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Laskay Hall moved to new location

September 6, 2017   ·   0 Comments

By Mark Pavilons

 

With precision and a surprising amount of grace, the historic Laskay Hall was moved last week, to its new home at the King Heritage and Cultural Centre (museum).
The entire process took some four hours to complete, as the building made its way, at a snail’s pace of 5 km/h up Weston Road and along King Road.
Rick Hampton, with King’s Parks, Recreation and Culture department, spent four months planning the logistics. There were a lot of moving parts, including hydro and Bell crews removing or raising lines and York Regional Police providing traffic control.
A crowd of residents gathered to watch the hall leave the lot at 10 a.m. Aug. 30.
Laurie McCulloch Building Moving from Whitby handled the move itself using a Mac truck (that used to be used for logging in Quebec) and a steel beam trailer with a set of wheels steered separately by an operator walking at the rear of the trailer. The building was 27 feet high, 32 feet wide and weighed 62 tonnes.
It was eased off the road and it’s currently sitting up on jacks and other pilings. The next steps will be moving it over the already poured foundation and building it up to the bottom of the hall.
“We’re extremely pleased with how well everything went,” said Jason Ballantyne, King’s communications officer.
The move to the museum grounds will rejuvenate under-used structure.
“Moving Laskay Hall will rejuvenate an under-used, aging structure,” said Mayor Steve Pellegrini. “Given its current state, lack of adequate parking and other factors, this move will be a win for all the residents of King. It protects the past while planning for the future.”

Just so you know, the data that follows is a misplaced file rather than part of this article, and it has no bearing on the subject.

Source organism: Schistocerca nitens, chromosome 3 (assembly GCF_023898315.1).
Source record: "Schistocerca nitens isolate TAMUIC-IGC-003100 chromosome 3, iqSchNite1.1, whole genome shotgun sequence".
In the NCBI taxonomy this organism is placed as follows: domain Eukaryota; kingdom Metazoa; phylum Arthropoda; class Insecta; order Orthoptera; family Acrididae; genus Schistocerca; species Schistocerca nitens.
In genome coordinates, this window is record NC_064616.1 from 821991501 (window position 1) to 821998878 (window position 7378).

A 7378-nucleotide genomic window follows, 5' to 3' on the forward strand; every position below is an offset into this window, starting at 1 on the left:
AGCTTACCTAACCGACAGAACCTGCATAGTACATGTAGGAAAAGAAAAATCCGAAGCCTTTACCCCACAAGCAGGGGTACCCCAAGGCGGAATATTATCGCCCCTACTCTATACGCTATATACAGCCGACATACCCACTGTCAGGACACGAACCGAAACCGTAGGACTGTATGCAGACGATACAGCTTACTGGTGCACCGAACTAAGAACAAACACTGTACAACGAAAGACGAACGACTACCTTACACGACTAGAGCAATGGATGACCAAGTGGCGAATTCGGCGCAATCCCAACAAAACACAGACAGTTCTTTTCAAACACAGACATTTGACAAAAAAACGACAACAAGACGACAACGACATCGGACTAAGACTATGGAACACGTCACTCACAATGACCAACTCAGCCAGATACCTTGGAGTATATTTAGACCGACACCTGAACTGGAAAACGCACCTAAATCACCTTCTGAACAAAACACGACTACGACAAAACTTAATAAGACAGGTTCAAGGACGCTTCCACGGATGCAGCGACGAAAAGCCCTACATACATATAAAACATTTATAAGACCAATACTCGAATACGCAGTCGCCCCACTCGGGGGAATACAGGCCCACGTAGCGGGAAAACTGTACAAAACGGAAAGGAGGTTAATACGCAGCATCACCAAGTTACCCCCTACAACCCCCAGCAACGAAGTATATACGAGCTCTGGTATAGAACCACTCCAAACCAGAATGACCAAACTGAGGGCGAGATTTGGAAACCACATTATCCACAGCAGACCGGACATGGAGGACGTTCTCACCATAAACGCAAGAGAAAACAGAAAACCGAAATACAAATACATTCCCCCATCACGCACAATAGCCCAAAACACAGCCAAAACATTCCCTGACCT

The decision came after extensive consultation with a number of community groups and organizations, including the King Township Heritage Advisory Committee, Arts Society King (ASK), the King Township Historical Society, the Community Museum Board, the Nobleton Children’s Theatre Company and the Laskay Hall Board. The overall consensus was positive, and the Laskay Hall Board unanimously supported the move.
“The recommendation and its endorsement were based on a long consultation process that included many heart-felt conversations with board members, residents and the community groups who had the strongest connection to the hall,” said David Boyd, Ward 2 Councillor. “The difficult decision to relocate the hall is a forward-thinking vision that will allow the hall’s legacy as a treasured community gathering spot to continue and benefit our residents for generations to come.”
Some of the major factors impacting Laskay Hall today are parking, traffic and lack of community use. The inefficiency of the existing services (water, hydro, sanitary) also impact opportunities for expanded use on the current site. Due to these issues, usage has dropped over the last several years from around 600 hours a year to less than 100.
The move will result in several benefits including additional cultural programming (dance, music, arts, theatre); alternative exhibit space that allows for rental of the gallery spaces at the site; performing arts space, and an ongoing venue for Laskay and other community events.
A basement is also planned for the new location to be used as overflow storage for the museum and ASK and to construct the appropriate utility services (furnace, duct work, electrical upgrades).
Susan Plamondon, Chief Administrative Officer for King, said the move will accomplish several things, all of them benefiting the Township.
“We recognize how important King’s heritage is, both natural and cultural. That’s why we took so much time in consulting with the community about the move,” Plamondon said. “Moving the hall to the grounds of the Heritage and Cultural Centre will enhance the existing heritage campus that includes several other significant heritage buildings.”
The King Heritage and Cultural Centre site at 2920 King Road in King City currently consists of the original Kinghorn School SS#23, originally built in 1861, that houses the museum and the majority of its collections
Also on the grounds are the original railway station building of Springhill (now King City), built in 1852 and the King Christian Church, built in 1851.
The church was moved from its original location at Kettleby Road and Jane Street to the museum grounds in 1982. The railway station was moved to the grounds in 1989.

         

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